Dhofar, Doha and a ‘Road Trip’ to Riyadh: Bertram Thomas’ sojourns in Arabia
These recent days have seen the 85th anniversary of the arrival in February 1931 of the party including the legendary Omani, Shaikh Saleh bin Kalut al Rashidi al Kathiri, who guided Bertram Thomas across the Empty Quarter, to complete the first recorded crossing of the Rub’ al-Khali desert or the Empty Quarter: in 1930 ‘the broadest expanse of unexplored territory outside the Antarctic’.
They had started off from Salalah, Dhofar on December 10, enduring extreme hardship and constant threat of ambush by warring tribes to arrive in Doha, Qatar, 59 days later. Here they were warmly greeted by a welcoming party headed by the Emir of Qatar Sheikh Abdullah bin Jassim Al Thani. Never would the sight of the ruler’s fort have been so welcome as it appeared to that band of weary travellers through the haze of desert air. In celebration of the epic traversal of 1930/31, an Anglo-Omani expedition of three Omanis and one Briton have just retraced their steps, in audacious homage to the explorers of the earlier Anglo-Omani odyssey.
By completing this feat of desert exploration, Thomas and his party beat Harry St John Philby to the prize and glory of first crossing. St John Philby had based himself in Riyadh as he prepared to make his own journey. It is reported that the news of Thomas’ successful crossing left Philby so deflated he refused to come out of his room for a week. To rub salt in the wound Thomas also visited Riyadh some years later, an opportunity being afforded him by the post of Publicity Officer, Bahrain. With reference to his preference for exploration over paperwork the Government of India informed the India Office, London, that:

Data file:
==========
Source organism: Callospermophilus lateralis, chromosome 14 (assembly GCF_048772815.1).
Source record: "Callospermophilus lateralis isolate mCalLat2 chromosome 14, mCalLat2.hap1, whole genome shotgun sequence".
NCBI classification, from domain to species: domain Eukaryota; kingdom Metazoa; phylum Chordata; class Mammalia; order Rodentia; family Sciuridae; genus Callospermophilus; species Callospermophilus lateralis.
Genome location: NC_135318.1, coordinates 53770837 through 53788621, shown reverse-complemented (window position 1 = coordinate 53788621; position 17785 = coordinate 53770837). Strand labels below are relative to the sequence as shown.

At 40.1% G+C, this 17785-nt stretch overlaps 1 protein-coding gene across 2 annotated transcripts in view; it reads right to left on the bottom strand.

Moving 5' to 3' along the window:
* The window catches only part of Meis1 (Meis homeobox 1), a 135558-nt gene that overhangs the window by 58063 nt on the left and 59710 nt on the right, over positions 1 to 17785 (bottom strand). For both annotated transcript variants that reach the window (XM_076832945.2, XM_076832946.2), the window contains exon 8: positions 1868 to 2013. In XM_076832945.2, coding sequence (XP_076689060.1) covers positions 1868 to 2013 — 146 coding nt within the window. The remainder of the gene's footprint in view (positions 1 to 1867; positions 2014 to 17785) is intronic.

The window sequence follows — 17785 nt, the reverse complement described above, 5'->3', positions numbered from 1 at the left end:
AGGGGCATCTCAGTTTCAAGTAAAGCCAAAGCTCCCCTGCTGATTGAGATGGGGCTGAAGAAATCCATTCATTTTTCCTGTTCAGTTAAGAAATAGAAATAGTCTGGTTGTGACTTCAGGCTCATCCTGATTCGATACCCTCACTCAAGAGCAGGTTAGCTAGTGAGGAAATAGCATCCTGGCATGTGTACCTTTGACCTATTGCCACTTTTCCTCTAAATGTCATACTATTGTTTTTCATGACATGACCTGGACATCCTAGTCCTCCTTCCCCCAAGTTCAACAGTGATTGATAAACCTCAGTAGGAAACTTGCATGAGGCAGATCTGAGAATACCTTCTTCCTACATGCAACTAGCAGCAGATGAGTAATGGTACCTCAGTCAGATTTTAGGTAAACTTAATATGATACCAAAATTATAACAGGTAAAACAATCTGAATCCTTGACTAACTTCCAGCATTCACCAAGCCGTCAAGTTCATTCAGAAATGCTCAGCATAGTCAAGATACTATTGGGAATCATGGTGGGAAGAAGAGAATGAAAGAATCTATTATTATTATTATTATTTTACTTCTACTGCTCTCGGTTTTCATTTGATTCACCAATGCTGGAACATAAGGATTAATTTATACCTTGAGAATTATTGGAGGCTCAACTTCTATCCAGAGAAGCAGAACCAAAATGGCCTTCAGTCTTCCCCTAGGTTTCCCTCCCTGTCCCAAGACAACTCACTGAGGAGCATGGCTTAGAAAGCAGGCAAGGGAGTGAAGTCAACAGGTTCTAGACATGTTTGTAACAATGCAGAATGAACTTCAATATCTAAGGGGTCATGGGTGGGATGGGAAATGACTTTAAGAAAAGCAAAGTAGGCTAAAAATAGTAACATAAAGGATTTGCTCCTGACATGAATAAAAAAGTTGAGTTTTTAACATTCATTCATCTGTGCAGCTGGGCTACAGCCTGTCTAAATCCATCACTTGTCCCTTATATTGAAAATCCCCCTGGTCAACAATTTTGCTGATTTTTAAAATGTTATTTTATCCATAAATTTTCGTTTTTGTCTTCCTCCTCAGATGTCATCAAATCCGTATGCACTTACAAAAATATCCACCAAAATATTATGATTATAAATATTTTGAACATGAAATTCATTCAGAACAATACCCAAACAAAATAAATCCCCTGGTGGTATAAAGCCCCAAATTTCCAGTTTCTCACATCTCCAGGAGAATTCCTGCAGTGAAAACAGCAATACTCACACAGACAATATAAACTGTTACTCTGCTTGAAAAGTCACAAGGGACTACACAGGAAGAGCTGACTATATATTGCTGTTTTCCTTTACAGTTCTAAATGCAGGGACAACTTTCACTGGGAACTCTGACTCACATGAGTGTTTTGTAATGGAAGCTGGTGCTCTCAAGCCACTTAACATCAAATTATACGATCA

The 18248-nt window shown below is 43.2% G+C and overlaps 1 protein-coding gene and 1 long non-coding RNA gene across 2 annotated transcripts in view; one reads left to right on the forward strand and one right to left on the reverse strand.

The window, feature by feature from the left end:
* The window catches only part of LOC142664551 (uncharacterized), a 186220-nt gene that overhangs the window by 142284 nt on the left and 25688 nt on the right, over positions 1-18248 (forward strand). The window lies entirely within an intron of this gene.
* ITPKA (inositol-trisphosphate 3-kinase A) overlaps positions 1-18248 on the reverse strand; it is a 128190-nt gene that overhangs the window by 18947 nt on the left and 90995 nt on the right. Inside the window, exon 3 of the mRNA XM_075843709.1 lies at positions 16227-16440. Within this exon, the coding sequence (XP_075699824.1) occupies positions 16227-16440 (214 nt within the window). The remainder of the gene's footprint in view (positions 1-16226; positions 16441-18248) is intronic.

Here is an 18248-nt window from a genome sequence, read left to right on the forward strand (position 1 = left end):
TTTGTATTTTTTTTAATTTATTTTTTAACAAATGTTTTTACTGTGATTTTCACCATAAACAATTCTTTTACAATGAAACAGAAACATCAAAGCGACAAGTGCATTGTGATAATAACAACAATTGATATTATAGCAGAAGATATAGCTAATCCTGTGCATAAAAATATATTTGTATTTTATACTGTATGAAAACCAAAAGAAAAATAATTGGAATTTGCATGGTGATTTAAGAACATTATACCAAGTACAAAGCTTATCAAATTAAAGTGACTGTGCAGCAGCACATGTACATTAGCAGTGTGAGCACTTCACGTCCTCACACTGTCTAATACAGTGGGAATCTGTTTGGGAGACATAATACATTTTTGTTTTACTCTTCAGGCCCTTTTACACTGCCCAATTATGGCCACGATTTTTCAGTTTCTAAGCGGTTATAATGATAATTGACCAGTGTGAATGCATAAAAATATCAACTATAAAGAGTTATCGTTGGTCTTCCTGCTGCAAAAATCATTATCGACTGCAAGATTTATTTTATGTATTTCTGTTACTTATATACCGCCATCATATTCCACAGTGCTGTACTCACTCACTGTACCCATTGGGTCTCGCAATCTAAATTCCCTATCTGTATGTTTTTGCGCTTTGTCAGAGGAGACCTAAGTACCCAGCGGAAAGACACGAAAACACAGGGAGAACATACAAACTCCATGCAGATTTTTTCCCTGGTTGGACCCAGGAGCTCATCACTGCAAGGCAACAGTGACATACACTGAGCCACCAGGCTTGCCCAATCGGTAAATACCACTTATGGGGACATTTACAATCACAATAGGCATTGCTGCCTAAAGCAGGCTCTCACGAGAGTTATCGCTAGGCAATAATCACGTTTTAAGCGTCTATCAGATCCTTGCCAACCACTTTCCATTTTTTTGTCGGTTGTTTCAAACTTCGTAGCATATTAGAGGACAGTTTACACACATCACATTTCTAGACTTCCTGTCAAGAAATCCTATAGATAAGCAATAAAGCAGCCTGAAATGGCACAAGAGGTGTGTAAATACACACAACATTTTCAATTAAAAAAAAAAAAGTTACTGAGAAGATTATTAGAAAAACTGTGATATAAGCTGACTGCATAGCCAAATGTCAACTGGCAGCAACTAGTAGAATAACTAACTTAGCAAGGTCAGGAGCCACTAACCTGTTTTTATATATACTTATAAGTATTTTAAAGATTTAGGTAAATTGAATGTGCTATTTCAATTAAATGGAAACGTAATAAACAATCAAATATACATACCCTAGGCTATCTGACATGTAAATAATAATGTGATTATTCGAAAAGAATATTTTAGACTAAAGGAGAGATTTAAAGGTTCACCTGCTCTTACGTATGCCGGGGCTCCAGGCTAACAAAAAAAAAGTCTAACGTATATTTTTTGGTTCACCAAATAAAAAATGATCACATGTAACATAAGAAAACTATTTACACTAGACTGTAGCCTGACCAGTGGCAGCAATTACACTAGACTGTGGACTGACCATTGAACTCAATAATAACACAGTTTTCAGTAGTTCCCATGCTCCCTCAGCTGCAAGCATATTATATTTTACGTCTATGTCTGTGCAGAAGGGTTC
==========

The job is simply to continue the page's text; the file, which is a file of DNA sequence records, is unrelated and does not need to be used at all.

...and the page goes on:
‘We endorse recommendations that post of Publicity Officer be offered to Bertram Thomas in terms proposed by Prior and subject to Thomas being fit and willing to subordinate private to public interest.’
From Bahrain Thomas made another pioneering trip, this time by car along gravel tracks to Riyadh: ‘there was rain almost every day and we were bogged on occasions for hours at a time’.
He later reported to the Political Resident: “I had three very cordial conversations with Ibn Sa’ud who talked to me very freely and frankly about a great many subjects. He gave me the whole story of the part he had played at the time of Rashid Ali’s rebellion, of the flying visit to him of Naji as Suwaidi which was most interesting. He also expressed his views on the Palestine question. I got the impression that he thinks in qua-Moslem rather than qua-Arab conceptions of politics. He said that the greatest page in our history was written in the year during this war when we stood alone. He is a convinced believer in our star and in our destiny to shape the post-war world.”
Thomas came away from his trip to Riyadh, ‘as does everybody, British and Americans alike’, with a great number of presents including a sword, a gold dagger and gold bangles; such things he continued to gather through other postings in Arabia which included representing the Anglo-Dutch oil company Shell in the shaikhdoms of Trucial Oman.
Thomas was not to see the change in Britain's post-war world, heralded most dramatically at Suez. He died in Cairo in 1950, and in a form of poetry in motion, at the end of all his gruelling and groundbreaking sojourns in Arabia, he was returned to the quintessential English village of Easton-in-Gordano, Somerset, to be buried near the house where he was born.
Dr Francis Owtram, Gulf History Specialist, British Library/Qatar Foundation Partnership bl.uk/Qatar
British Library, London, IOR/R/15/1/573 ff 152-154
British Library, London, IOR/R/15/2/933 f 6
Bertram Thomas, Arabia Felix: Across the Empty Quarter of Arabia (Jonathan Cape, 1938)
Mark Evans, Crossing the Empty Quarter: In the Footsteps of Bertram Thomas (Gilgamesh, 2016)
Crossing the Empty Quarter – Tahaddi Arabia
Francis Owtram, A Modern History of Oman: Formation of the State since 1920 (IB Tauris, 2004)